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Donations Tax and Planning

TO DONATE OR NOT TO DONATE

Sasha Posner BCom Law, LLB

 

Are you considering donating your property?

 

Whether you are a parent considering donating your property to your child, or an elderly person wanting to donate your property to your spouse or to a trust to avoid estate duty tax, it is important to be aware that donations attract donations tax.

The below is a brief, non-exhaustive explanation of donations tax and what to consider before donating your property.

 

How is Donations Tax Calculated?

Donations tax is calculated at a flat rate of 20% on the value of the donation.

Donations that are valued at R30 million and above are subject to 25% donations tax.

However, there is an exemption of R100 000,00 per tax year. This means that individuals are entitled to make donations up to the value of R100 000,00 in any given tax year, free of donations tax.

Companies and trusts are entitled to donate up to R10 000,00 without attracting donations tax.

Therefore, Harry decides to donate his property which is worth R300 000,00, then donations tax will be calculated on R200 000,00 after the exemption. Harry will be liable to pay donations tax to SARS at 20% of R200 000,00 which is R40 000,00.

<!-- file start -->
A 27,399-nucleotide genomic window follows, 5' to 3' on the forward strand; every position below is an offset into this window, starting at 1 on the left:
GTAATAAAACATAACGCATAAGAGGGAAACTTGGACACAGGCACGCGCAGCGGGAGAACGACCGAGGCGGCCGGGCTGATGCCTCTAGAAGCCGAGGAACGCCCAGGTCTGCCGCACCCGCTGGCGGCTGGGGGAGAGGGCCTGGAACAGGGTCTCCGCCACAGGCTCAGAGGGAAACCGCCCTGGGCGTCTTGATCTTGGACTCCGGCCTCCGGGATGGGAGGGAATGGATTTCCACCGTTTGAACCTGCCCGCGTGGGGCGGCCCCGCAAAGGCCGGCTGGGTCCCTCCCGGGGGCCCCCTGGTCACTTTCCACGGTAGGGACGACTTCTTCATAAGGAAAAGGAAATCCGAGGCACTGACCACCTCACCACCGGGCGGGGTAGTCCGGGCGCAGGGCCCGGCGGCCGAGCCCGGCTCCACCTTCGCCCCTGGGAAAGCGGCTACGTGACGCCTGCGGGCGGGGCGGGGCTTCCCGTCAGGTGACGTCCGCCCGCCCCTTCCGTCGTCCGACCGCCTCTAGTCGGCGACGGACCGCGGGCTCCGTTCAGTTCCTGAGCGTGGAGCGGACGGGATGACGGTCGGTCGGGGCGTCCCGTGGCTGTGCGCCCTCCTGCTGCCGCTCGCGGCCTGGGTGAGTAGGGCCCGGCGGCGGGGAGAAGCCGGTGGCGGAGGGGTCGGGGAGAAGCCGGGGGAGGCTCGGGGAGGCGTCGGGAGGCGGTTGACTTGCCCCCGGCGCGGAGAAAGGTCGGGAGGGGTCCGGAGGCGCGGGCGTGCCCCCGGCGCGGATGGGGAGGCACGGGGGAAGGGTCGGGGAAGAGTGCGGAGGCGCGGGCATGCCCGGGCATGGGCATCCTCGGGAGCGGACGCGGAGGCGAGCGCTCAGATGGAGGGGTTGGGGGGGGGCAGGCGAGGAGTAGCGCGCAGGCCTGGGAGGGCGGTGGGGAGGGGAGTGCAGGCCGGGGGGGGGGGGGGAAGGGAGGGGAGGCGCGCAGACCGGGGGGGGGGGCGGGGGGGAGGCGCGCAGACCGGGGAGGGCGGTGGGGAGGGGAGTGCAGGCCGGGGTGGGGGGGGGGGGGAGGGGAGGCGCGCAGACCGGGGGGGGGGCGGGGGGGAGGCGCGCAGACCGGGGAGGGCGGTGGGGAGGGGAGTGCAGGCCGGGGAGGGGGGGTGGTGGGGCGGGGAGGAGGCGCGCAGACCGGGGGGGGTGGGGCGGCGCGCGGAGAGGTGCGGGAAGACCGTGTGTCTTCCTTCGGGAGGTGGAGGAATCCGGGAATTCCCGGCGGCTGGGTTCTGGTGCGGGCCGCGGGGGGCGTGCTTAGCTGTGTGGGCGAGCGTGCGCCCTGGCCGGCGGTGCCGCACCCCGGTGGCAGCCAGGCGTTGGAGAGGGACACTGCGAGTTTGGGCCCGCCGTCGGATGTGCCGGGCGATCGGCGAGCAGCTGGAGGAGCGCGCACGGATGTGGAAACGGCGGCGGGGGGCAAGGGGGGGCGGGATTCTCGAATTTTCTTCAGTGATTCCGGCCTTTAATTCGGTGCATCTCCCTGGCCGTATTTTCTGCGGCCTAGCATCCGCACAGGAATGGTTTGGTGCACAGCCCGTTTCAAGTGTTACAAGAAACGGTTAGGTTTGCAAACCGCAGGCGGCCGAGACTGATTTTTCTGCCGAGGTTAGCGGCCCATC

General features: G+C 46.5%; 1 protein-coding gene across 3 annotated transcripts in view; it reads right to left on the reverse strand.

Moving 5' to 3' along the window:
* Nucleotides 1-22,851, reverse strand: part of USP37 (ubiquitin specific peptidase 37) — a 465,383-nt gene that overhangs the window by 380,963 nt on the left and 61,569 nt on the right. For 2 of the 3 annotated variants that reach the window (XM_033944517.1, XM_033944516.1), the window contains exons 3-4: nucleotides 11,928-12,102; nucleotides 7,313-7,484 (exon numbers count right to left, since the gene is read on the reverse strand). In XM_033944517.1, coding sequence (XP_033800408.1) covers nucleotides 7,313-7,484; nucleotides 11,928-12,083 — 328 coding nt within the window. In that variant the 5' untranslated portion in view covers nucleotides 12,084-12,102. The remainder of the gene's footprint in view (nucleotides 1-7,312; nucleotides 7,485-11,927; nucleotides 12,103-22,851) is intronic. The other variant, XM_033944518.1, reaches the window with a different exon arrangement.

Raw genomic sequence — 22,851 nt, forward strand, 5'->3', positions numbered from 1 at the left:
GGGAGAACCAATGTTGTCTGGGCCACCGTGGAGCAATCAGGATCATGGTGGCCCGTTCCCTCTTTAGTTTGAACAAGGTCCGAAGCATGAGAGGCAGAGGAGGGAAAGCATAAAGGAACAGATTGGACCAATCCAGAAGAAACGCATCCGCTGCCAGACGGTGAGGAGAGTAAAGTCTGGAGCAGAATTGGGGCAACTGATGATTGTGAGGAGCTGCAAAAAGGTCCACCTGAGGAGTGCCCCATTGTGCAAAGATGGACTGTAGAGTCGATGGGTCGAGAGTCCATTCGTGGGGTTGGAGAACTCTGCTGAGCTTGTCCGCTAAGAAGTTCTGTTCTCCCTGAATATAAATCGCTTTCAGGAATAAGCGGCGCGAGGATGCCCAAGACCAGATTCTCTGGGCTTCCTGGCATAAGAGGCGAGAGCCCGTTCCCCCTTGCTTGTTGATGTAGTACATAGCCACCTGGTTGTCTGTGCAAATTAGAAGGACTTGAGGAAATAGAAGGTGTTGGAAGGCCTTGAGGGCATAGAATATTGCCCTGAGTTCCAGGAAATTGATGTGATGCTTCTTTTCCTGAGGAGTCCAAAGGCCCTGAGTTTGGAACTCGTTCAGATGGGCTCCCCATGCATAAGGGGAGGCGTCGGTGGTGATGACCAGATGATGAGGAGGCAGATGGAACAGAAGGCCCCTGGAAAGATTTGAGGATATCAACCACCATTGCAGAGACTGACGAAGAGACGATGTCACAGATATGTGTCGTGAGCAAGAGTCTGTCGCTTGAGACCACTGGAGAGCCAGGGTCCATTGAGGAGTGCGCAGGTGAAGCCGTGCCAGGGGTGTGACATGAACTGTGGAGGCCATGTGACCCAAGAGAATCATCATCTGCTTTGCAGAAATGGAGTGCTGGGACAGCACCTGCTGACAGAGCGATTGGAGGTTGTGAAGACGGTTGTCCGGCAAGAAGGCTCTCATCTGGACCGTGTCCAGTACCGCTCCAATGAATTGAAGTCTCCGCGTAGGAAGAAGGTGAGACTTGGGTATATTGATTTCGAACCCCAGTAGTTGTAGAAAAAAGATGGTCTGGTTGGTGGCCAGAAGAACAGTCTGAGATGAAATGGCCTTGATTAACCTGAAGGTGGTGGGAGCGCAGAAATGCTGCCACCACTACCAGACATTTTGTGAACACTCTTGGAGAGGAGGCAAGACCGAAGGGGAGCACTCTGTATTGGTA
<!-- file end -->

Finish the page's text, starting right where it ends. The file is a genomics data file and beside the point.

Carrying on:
It is important to note that if property is sold for a lesser value than its fair market value, then the difference between the fair market value and the reduced amount is deemed to be a donation and will attract donations tax.

 

When is Donations Tax Exempt?

There are however certain instances where donations tax is exempt.

When spouses make donations to one another these are exempt from donations tax. This applies to donations that are for the benefit of a spouse in terms of a valid antenuptial or postnuptial contract.

Where donations are made from one spouse to another in terms of a marriage that is in community of property, the donation is deemed to have been made in equal shares.

Donations made to public benefit organisations or charitable institutions are also examples of where donations tax is exempt.

Donations tax is only applicable to residents, therefore if you receive a donation from a non-South African resident, for example your cousin who lives and works in the UK, the donor will not be subject to donations tax in South Africa.

 

Who is liable to pay the donations tax?

The donor is liable to pay the donations tax, however if the donor does not pay, then the donor and the donee become equally liable.

Donations tax is payable by the end of the month during which the donation takes place.

We advise contacting one of our national offices for a more in-depth discussion about donations so that we help you to decide on the best course of action in your particular circumstances.

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